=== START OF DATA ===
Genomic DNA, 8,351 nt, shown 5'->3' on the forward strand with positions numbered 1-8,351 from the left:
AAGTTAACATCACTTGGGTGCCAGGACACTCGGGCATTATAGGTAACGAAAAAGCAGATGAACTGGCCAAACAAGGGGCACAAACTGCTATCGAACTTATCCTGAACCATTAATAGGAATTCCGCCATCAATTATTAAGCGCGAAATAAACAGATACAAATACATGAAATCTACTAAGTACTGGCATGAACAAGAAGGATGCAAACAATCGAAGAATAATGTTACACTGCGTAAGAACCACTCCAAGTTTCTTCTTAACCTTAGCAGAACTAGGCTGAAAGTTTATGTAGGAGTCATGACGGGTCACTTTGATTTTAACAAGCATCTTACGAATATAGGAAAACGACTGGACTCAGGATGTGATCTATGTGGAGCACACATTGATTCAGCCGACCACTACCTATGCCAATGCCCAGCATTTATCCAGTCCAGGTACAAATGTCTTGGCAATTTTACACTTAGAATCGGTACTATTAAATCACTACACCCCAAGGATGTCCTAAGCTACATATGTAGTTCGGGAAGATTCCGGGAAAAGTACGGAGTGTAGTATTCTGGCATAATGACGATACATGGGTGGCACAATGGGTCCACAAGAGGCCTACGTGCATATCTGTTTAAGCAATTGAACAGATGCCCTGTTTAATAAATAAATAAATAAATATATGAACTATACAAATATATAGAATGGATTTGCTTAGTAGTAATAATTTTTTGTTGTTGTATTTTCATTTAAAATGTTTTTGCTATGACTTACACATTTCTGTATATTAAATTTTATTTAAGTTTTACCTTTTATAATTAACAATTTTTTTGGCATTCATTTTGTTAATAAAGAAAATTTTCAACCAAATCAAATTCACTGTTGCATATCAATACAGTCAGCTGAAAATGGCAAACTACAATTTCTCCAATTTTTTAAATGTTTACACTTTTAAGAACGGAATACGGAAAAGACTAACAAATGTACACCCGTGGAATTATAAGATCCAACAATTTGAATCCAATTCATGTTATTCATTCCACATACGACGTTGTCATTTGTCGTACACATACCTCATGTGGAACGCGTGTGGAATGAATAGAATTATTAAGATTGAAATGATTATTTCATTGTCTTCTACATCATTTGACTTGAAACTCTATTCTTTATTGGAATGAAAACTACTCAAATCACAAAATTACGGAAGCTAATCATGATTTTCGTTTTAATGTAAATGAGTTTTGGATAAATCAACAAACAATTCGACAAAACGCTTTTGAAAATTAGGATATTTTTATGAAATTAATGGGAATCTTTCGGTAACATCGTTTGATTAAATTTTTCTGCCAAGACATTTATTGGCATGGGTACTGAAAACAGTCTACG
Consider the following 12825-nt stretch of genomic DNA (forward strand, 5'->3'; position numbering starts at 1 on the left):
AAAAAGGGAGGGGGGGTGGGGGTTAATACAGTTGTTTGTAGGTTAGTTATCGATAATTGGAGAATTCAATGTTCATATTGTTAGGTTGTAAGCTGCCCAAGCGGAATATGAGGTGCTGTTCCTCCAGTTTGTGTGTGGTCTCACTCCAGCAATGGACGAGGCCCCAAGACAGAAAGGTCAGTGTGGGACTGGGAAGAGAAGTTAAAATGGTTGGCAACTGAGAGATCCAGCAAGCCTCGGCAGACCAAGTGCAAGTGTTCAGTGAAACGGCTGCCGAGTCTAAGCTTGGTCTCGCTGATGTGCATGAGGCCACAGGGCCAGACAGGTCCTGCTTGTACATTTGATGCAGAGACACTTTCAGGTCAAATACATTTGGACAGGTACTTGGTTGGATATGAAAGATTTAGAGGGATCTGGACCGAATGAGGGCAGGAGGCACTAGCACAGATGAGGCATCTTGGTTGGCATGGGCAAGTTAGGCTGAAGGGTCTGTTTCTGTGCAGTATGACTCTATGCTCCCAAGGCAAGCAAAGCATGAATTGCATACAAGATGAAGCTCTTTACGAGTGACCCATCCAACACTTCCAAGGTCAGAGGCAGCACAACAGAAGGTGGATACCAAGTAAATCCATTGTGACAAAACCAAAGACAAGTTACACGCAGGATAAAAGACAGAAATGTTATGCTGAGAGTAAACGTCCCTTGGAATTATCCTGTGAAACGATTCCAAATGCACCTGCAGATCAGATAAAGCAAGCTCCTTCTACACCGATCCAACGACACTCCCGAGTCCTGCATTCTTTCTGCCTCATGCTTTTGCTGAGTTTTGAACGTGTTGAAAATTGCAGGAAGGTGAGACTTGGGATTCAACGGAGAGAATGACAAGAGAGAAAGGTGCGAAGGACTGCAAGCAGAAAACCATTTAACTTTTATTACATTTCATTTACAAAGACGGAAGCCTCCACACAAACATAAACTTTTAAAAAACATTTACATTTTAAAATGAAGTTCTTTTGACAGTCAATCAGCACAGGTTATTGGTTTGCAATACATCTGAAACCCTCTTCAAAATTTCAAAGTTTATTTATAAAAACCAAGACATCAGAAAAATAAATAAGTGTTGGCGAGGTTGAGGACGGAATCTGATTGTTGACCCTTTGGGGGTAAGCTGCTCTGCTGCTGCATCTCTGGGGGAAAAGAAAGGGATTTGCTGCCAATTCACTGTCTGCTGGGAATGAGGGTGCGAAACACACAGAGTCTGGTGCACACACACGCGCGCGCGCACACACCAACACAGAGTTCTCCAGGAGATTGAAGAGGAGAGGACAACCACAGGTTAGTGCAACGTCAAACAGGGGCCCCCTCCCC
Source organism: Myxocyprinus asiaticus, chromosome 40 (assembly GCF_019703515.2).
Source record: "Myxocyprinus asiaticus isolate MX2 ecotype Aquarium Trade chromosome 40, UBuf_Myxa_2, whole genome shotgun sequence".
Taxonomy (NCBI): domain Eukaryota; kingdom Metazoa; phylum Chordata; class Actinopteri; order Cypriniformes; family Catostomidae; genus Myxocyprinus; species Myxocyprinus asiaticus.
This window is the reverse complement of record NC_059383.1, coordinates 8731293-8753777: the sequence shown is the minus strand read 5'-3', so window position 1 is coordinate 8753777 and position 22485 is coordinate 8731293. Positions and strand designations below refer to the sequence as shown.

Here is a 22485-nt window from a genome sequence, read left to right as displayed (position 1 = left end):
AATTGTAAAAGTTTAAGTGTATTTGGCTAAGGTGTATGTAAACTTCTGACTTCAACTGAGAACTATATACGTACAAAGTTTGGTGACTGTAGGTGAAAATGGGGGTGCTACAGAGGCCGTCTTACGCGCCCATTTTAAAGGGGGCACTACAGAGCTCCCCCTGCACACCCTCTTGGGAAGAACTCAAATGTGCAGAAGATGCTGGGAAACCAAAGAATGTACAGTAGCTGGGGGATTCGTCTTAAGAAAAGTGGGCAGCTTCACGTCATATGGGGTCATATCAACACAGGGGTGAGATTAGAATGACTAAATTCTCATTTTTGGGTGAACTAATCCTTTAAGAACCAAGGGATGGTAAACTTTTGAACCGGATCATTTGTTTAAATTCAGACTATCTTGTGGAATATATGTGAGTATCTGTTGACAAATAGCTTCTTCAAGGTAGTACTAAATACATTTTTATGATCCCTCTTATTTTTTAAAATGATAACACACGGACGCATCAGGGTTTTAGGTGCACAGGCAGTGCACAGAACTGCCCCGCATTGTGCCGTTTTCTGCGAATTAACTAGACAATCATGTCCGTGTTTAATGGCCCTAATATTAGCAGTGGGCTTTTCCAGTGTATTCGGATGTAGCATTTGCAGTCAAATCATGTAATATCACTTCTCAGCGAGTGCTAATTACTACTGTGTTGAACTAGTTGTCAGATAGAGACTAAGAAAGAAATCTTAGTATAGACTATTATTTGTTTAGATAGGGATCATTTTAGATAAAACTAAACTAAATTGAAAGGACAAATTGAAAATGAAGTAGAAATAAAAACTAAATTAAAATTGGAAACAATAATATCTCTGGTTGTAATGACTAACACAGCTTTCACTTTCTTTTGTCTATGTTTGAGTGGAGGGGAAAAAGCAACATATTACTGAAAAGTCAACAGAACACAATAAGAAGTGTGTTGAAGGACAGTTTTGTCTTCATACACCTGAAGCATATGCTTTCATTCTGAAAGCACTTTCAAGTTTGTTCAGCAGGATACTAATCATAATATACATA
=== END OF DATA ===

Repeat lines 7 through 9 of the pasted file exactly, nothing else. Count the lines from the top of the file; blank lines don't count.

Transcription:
Taxonomy (NCBI): domain Eukaryota; kingdom Metazoa; phylum Chordata; class Actinopteri; order Cypriniformes; family Catostomidae; genus Myxocyprinus; species Myxocyprinus asiaticus.
This window is the reverse complement of record NC_059383.1, coordinates 8731293-8753777: the sequence shown is the minus strand read 5'-3', so window position 1 is coordinate 8753777 and position 22485 is coordinate 8731293. Positions and strand designations below refer to the sequence as shown.

Here is a 22485-nt window from a genome sequence, read left to right as displayed (position 1 = left end):